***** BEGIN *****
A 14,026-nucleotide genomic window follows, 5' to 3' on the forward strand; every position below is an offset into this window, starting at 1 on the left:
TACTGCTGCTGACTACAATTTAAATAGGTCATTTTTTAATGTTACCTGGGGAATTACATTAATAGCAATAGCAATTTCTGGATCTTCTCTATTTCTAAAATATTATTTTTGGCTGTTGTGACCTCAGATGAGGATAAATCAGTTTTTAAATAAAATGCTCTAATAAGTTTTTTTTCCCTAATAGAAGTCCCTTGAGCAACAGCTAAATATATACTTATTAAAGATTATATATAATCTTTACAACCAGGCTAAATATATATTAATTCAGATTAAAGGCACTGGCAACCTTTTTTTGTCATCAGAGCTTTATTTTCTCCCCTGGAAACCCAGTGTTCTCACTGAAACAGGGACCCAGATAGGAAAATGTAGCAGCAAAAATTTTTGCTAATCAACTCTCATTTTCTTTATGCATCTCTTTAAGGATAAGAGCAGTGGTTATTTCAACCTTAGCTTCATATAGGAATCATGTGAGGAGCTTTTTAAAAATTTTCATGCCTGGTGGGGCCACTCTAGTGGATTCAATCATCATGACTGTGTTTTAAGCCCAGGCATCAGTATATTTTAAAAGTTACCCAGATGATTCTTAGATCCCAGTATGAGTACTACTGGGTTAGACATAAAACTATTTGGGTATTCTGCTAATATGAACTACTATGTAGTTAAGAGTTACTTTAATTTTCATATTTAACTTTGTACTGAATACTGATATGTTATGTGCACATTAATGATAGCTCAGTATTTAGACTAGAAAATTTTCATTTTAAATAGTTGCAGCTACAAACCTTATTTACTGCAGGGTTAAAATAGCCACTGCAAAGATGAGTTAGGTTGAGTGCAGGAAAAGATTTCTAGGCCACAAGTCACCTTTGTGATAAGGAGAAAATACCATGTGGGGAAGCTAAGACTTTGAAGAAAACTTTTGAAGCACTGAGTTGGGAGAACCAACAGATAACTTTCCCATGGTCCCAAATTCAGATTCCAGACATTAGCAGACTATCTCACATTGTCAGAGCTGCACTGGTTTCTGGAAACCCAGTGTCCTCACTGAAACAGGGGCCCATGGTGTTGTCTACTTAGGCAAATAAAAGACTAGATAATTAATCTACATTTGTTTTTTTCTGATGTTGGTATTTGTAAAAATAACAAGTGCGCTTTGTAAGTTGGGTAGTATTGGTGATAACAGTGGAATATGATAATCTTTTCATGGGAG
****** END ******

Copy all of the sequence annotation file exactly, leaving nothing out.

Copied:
A 14,026-nucleotide genomic window follows, 5' to 3' on the forward strand; every position below is an offset into this window, starting at 1 on the left:
TACTGCTGCTGACTACAATTTAAATAGGTCATTTTTTAATGTTACCTGGGGAATTACATTAATAGCAATAGCAATTTCTGGATCTTCTCTATTTCTAAAATATTATTTTTGGCTGTTGTGACCTCAGATGAGGATAAATCAGTTTTTAAATAAAATGCTCTAATAAGTTTTTTTTCCCTAATAGAAGTCCCTTGAGCAACAGCTAAATATATACTTATTAAAGATTATATATAATCTTTACAACCAGGCTAAATATATATTAATTCAGATTAAAGGCACTGGCAACCTTTTTTTGTCATCAGAGCTTTATTTTCTCCCCTGGAAACCCAGTGTTCTCACTGAAACAGGGACCCAGATAGGAAAATGTAGCAGCAAAAATTTTTGCTAATCAACTCTCATTTTCTTTATGCATCTCTTTAAGGATAAGAGCAGTGGTTATTTCAACCTTAGCTTCATATAGGAATCATGTGAGGAGCTTTTTAAAAATTTTCATGCCTGGTGGGGCCACTCTAGTGGATTCAATCATCATGACTGTGTTTTAAGCCCAGGCATCAGTATATTTTAAAAGTTACCCAGATGATTCTTAGATCCCAGTATGAGTACTACTGGGTTAGACATAAAACTATTTGGGTATTCTGCTAATATGAACTACTATGTAGTTAAGAGTTACTTTAATTTTCATATTTAACTTTGTACTGAATACTGATATGTTATGTGCACATTAATGATAGCTCAGTATTTAGACTAGAAAATTTTCATTTTAAATAGTTGCAGCTACAAACCTTATTTACTGCAGGGTTAAAATAGCCACTGCAAAGATGAGTTAGGTTGAGTGCAGGAAAAGATTTCTAGGCCACAAGTCACCTTTGTGATAAGGAGAAAATACCATGTGGGGAAGCTAAGACTTTGAAGAAAACTTTTGAAGCACTGAGTTGGGAGAACCAACAGATAACTTTCCCATGGTCCCAAATTCAGATTCCAGACATTAGCAGACTATCTCACATTGTCAGAGCTGCACTGGTTTCTGGAAACCCAGTGTCCTCACTGAAACAGGGGCCCATGGTGTTGTCTACTTAGGCAAATAAAAGACTAGATAATTAATCTACATTTGTTTTTTTCTGATGTTGGTATTTGTAAAAATAACAAGTGCGCTTTGTAAGTTGGGTAGTATTGGTGATAACAGTGGAATATGATAATCTTTTCATGGGAG